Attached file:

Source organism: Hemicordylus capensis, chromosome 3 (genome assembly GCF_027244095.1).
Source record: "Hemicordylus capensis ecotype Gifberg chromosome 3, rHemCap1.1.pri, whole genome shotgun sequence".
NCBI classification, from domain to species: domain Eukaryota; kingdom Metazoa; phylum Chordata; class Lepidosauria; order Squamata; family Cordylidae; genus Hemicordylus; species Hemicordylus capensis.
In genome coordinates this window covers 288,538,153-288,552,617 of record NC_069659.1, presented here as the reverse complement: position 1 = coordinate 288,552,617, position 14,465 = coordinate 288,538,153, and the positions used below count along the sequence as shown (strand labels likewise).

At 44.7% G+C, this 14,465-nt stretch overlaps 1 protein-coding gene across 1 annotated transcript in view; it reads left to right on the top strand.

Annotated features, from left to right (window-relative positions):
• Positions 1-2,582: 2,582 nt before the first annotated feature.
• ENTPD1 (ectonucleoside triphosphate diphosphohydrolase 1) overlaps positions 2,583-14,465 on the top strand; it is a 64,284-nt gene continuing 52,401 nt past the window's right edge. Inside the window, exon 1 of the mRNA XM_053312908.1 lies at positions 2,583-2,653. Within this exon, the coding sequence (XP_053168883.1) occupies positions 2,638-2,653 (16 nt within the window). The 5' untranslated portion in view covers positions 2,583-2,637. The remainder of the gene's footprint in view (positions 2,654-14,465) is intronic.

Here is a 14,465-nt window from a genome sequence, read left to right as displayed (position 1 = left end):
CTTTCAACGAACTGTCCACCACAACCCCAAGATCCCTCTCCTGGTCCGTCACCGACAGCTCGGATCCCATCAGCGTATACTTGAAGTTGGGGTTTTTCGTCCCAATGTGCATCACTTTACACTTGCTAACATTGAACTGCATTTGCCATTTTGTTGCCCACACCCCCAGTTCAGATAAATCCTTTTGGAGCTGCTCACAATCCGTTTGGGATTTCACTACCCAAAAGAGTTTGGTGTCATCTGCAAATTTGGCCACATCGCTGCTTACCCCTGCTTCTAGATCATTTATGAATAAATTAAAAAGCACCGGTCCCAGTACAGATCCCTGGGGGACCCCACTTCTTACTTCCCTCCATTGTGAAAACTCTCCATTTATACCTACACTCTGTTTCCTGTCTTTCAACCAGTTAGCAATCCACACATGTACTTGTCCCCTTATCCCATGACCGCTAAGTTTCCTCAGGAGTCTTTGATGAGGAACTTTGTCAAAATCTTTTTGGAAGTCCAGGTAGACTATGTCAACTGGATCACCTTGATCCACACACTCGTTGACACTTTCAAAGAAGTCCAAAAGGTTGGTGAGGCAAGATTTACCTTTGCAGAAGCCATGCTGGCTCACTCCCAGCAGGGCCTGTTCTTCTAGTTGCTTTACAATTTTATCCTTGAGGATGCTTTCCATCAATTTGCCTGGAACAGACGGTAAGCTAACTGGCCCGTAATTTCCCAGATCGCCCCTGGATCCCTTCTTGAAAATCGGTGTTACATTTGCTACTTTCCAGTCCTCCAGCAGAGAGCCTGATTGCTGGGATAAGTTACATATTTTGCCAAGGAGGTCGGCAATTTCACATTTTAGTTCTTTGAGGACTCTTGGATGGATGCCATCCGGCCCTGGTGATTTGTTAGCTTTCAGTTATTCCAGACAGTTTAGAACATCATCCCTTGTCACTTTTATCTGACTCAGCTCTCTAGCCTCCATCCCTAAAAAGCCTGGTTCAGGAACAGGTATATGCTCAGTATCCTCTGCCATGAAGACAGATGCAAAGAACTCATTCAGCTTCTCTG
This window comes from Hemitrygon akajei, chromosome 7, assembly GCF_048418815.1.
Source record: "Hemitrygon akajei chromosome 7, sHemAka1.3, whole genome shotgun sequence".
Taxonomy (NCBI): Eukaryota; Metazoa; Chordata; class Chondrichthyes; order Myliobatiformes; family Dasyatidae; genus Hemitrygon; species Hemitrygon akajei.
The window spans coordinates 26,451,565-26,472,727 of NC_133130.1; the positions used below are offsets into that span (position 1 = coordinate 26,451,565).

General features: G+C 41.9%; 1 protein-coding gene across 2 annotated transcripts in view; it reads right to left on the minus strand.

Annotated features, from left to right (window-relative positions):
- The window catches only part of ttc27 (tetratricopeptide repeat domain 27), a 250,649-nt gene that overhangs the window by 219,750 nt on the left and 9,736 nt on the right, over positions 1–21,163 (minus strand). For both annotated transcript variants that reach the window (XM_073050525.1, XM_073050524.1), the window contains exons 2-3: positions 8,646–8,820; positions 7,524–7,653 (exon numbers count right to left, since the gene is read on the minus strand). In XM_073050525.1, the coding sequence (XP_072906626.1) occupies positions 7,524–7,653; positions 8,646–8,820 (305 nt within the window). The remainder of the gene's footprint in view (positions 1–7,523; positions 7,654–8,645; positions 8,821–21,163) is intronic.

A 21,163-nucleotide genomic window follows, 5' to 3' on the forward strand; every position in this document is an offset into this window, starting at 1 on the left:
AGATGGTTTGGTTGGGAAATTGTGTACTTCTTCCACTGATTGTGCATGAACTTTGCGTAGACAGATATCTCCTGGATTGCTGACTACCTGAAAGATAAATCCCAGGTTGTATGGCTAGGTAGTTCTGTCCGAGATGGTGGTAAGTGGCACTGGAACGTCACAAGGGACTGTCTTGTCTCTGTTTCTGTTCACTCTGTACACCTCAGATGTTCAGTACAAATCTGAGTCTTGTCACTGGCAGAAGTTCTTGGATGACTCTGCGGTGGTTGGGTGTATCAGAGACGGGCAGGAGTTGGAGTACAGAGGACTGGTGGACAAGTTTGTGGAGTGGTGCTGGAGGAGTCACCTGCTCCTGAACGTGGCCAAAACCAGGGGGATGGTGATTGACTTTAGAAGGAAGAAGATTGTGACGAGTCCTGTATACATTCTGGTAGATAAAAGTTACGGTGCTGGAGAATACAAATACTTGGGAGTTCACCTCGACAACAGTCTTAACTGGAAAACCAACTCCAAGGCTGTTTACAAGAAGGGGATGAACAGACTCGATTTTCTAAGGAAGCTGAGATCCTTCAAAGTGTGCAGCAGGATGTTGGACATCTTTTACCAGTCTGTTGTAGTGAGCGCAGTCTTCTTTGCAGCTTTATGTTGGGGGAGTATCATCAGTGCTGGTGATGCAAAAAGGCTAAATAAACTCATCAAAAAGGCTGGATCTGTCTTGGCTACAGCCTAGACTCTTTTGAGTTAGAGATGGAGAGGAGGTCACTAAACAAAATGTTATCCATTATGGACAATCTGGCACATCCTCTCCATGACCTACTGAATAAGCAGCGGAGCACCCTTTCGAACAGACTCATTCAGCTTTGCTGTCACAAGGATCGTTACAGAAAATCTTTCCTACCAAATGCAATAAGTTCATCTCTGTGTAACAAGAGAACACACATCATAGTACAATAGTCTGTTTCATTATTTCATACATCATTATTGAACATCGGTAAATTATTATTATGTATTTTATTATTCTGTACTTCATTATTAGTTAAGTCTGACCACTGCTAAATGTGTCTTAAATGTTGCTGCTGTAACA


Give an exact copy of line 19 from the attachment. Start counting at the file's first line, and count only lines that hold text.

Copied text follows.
AGATGGTTTGGTTGGGAAATTGTGTACTTCTTCCACTGATTGTGCATGAACTTTGCGTAGACAGATATCTCCTGGATTGCTGACTACCTGAAAGATAAATCCCAGGTTGTATGGCTAGGTAGTTCTGTCCGAGATGGTGGTAAGTGGCACTGGAACGTCACAAGGGACTGTCTTGTCTCTGTTTCTGTTCACTCTGTACACCTCAGATGTTCAGTACAAATCTGAGTCTTGTCACTGGCAGAAGTTCTTGGATGACTCTGCGGTGGTTGGGTGTATCAGAGACGGGCAGGAGTTGGAGTACAGAGGACTGGTGGACAAGTTTGTGGAGTGGTGCTGGAGGAGTCACCTGCTCCTGAACGTGGCCAAAACCAGGGGGATGGTGATTGACTTTAGAAGGAAGAAGATTGTGACGAGTCCTGTATACATTCTGGTAGATAAAAGTTACGGTGCTGGAGAATACAAATACTTGGGAGTTCACCTCGACAACAGTCTTAACTGGAAAACCAACTCCAAGGCTGTTTACAAGAAGGGGATGAACAGACTCGATTTTCTAAGGAAGCTGAGATCCTTCAAAGTGTGCAGCAGGATGTTGGACATCTTTTACCAGTCTGTTGTAGTGAGCGCAGTCTTCTTTGCAGCTTTATGTTGGGGGAGTATCATCAGTGCTGGTGATGCAAAAAGGCTAAATAAACTCATCAAAAAGGCTGGATCTGTCTTGGCTACAGCCTAGACTCTTTTGAGTTAGAGATGGAGAGGAGGTCACTAAACAAAATGTTATCCATTATGGACAATCTGGCACATCCTCTCCATGACCTACTGAATAAGCAGCGGAGCACCCTTTCGAACAGACTCATTCAGCTTTGCTGTCACAAGGATCGTTACAGAAAATCTTTCCTACCAAATGCAATAAGTTCATCTCTGTGTAACAAGAGAACACACATCATAGTACAATAGTCTGTTTCATTATTTCATACATCATTATTGAACATCGGTAAATTATTATTATGTATTTTATTATTCTGTACTTCATTATTAGTTAAGTCTGACCACTGCTAAATGTGTCTTAAATGTTGCTGCTGTAACA